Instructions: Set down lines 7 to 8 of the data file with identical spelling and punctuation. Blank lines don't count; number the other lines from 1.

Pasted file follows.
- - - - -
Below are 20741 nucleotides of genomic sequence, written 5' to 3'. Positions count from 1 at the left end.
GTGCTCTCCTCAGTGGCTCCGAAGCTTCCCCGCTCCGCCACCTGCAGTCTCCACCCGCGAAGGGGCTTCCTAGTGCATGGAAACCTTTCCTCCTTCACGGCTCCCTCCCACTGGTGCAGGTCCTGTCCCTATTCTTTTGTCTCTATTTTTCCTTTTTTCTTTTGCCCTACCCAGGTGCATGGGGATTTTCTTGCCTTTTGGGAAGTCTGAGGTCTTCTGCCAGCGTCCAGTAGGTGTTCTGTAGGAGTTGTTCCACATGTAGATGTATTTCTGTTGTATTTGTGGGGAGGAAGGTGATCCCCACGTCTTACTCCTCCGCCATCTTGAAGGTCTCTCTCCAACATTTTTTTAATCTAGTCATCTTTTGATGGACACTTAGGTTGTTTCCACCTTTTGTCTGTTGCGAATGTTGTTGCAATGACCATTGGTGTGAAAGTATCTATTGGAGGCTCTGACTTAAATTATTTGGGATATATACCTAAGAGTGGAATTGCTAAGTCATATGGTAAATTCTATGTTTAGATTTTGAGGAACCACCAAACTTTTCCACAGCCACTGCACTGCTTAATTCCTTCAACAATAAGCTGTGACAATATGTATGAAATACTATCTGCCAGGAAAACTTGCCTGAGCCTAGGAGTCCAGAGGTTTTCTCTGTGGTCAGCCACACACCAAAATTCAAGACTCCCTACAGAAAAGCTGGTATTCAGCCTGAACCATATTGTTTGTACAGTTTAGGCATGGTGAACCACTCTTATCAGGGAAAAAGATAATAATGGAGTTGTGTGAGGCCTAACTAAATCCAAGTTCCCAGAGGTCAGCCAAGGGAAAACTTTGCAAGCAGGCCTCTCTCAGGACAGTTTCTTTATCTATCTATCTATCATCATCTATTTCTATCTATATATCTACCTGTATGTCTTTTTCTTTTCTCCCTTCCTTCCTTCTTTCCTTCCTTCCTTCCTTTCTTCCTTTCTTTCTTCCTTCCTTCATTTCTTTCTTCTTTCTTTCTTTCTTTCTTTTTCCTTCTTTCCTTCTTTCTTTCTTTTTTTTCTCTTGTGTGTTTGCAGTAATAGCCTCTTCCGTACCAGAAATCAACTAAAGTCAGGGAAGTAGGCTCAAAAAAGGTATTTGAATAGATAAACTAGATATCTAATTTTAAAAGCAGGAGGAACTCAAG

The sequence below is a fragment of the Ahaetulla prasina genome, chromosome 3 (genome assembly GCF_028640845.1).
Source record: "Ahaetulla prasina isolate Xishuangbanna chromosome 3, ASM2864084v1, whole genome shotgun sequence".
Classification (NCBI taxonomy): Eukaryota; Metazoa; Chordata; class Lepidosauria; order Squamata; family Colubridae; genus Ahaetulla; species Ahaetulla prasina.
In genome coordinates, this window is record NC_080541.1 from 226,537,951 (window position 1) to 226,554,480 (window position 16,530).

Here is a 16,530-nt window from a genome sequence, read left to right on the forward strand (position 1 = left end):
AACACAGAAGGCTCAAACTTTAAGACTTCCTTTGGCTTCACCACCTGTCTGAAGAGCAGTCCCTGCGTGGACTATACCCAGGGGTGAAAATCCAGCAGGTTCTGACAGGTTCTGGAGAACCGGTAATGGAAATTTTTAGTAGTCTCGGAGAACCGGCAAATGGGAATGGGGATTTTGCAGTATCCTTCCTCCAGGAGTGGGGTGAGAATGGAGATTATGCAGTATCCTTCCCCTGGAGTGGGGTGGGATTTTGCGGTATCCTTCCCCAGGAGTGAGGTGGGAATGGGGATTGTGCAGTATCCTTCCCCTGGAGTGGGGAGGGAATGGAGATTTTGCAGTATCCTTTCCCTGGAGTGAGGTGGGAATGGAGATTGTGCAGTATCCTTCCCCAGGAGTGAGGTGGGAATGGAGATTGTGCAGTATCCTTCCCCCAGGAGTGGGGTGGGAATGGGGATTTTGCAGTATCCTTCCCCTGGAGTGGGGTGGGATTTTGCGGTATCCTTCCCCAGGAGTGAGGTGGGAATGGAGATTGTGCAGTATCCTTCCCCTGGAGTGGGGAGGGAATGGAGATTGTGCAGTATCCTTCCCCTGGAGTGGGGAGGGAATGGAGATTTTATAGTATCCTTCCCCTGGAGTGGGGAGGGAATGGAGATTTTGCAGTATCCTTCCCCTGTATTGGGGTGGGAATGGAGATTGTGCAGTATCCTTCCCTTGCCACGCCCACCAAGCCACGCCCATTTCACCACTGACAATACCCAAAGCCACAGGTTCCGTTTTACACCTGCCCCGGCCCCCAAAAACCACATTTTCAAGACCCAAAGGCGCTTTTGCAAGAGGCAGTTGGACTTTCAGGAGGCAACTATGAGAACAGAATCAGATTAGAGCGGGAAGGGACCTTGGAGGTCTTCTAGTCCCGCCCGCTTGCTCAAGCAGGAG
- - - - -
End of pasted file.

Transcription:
Here is a 16,530-nt window from a genome sequence, read left to right on the forward strand (position 1 = left end):
AACACAGAAGGCTCAAACTTTAAGACTTCCTTTGGCTTCACCACCTGTCTGAAGAGCAGTCCCTGCGTGGACTATACCCAGGGGTGAAAATCCAGCAGGTTCTGACAGGTTCTGGAGAACCGGTAATGGAAATTTTTAGTAGTCTCGGAGAACCGGCAAATGGGAATGGGGATTTTGCAGTATCCTTCCTCCAGGAGTGGGGTGAGAATGGAGATTATGCAGTATCCTTCCCCTGGAGTGGGGTGGGATTTTGCGGTATCCTTCCCCAGGAGTGAGGTGGGAATGGGGATTGTGCAGTATCCTTCCCCTGGAGTGGGGAGGGAATGGAGATTTTGCAGTATCCTTTCCCTGGAGTGAGGTGGGAATGGAGATTGTGCAGTATCCTTCCCCAGGAGTGAGGTGGGAATGGAGATTGTGCAGTATCCTTCCCCCAGGAGTGGGGTGGGAATGGGGATTTTGCAGTATCCTTCCCCTGGAGTGGGGTGGGATTTTGCGGTATCCTTCCCCAGGAGTGAGGTGGGAATGGAGATTGTGCAGTATCCTTCCCCTGGAGTGGGGAGGGAATGGAGATTGTGCAGTATCCTTCCCCTGGAGTGGGGAGGGAATGGAGATTTTATAGTATCCTTCCCCTGGAGTGGGGAGGGAATGGAGATTTTGCAGTATCCTTCCCCTGTATTGGGGTGGGAATGGAGATTGTGCAGTATCCTTCCCTTGCCACGCCCACCAAGCCACGCCCATTTCACCACTGACAATACCCAAAGCCACAGGTTCCGTTTTACACCTGCCCCGGCCCCCAAAAACCACATTTTCAAGACCCAAAGGCGCTTTTGCAAGAGGCAGTTGGACTTTCAGGAGGCAACTATGAGAACAGAATCAGATTAGAGCGGGAAGGGACCTTGGAGGTCTTCTAGTCCCGCCCGCTTGCTCAAGCAGGAG